In some cases, having the “paper trail” of email can be a good thing. However, there are certain things you shouldn’t put in writing, as they can be taken the wrong way – or worse, lead to your termination.
Below are ten tips to help you avoid making crucial email mistakes. Whether you’re new to the business world or a seasoned veteran, these tips will help you stay out of trouble:
- Never criticize a person in a way that could be perceived as a personal attack. (E.g., Telling someone they are a jerk – or worse – for what they have written to you.)
- Do not state your private opinions on a person or make generalizations about a group of people in an email. Especially avoid topics related to religion, politics, sexual orientation, or ethnic background.
- Do not state in writing how you feel about the email you received. If a message makes you upset or angry, keep that to yourself. Be like Switzerland, and always adopt a neutral tone in emails.
- If you think that what you are writing could at some point or in some context be embarrassing or slightly inappropriate, then it likely is – so don’t write it.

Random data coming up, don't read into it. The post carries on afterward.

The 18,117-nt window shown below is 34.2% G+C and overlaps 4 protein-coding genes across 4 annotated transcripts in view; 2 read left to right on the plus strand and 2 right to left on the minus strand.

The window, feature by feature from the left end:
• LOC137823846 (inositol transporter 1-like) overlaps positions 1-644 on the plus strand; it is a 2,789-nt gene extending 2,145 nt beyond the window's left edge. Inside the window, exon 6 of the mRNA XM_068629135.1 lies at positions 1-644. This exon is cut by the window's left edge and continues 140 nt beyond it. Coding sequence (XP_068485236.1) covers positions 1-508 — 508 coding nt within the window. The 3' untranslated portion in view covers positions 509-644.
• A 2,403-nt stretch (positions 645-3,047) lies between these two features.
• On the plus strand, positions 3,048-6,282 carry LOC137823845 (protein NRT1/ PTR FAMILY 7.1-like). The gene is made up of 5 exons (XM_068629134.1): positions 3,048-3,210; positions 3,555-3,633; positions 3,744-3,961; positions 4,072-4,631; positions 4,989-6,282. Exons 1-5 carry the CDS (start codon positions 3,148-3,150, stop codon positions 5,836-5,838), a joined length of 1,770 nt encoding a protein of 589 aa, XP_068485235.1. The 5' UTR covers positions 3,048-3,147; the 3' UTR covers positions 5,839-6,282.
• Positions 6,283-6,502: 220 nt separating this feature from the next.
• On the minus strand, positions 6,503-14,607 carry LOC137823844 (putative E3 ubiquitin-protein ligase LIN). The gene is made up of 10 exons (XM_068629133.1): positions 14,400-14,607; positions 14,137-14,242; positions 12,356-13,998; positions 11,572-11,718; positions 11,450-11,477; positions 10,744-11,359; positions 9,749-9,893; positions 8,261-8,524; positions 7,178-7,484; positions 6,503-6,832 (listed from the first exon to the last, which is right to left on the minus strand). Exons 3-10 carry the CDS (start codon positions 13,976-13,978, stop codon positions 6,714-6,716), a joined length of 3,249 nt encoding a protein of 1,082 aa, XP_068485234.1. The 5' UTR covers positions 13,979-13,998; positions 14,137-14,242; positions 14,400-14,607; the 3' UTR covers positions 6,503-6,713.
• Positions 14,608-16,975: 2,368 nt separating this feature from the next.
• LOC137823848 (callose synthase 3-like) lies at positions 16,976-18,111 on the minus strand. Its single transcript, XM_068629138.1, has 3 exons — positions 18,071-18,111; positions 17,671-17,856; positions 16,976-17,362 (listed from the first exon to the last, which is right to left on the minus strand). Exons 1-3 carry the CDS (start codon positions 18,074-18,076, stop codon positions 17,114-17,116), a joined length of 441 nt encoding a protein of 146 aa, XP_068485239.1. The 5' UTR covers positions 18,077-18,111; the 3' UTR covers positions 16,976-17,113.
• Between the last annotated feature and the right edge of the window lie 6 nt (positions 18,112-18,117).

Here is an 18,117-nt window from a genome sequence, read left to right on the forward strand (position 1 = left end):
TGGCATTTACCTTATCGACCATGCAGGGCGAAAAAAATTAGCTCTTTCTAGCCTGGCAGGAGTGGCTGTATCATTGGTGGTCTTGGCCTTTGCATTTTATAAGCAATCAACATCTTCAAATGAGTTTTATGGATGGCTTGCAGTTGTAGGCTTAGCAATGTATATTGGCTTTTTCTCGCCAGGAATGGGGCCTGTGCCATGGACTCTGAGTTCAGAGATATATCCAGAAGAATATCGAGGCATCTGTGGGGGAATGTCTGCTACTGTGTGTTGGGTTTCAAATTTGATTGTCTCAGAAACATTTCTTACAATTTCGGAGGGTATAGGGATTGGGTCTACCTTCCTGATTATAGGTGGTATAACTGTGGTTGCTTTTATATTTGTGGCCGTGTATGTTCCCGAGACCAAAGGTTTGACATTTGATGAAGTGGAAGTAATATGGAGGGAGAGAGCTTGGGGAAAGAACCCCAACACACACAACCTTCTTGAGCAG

- Keep your email content business-oriented. Don’t share information about your personal life via email unless you would be okay with others knowing the information. Emails are, essentially, public.
- Discussing your coworkers and their performance is not acceptable, even if you are being complimentary. The only exception is when you are the person’s manager and are having an email conversation with HR or your own boss.
- Do not speculate about your company or your coworkers. Your inferences can easily be misunderstood, even if your speculations have good intentions.
- Jokes should also be avoided. What you think is funny can easily be offensive to others.
- Don’t make unsolicited suggestions over email. If someone has explicitly asked for your feedback over email, you can share it. Otherwise, keep your opinions to yourself.
- Don’t ever tell a person you’re going to quit your job or are thinking about leaving. This information could end up in your boss’s hands. If you’re planning on resigning, your boss should always be the first to know.
Kathleen E. Murphy is CEO of Market Me Too.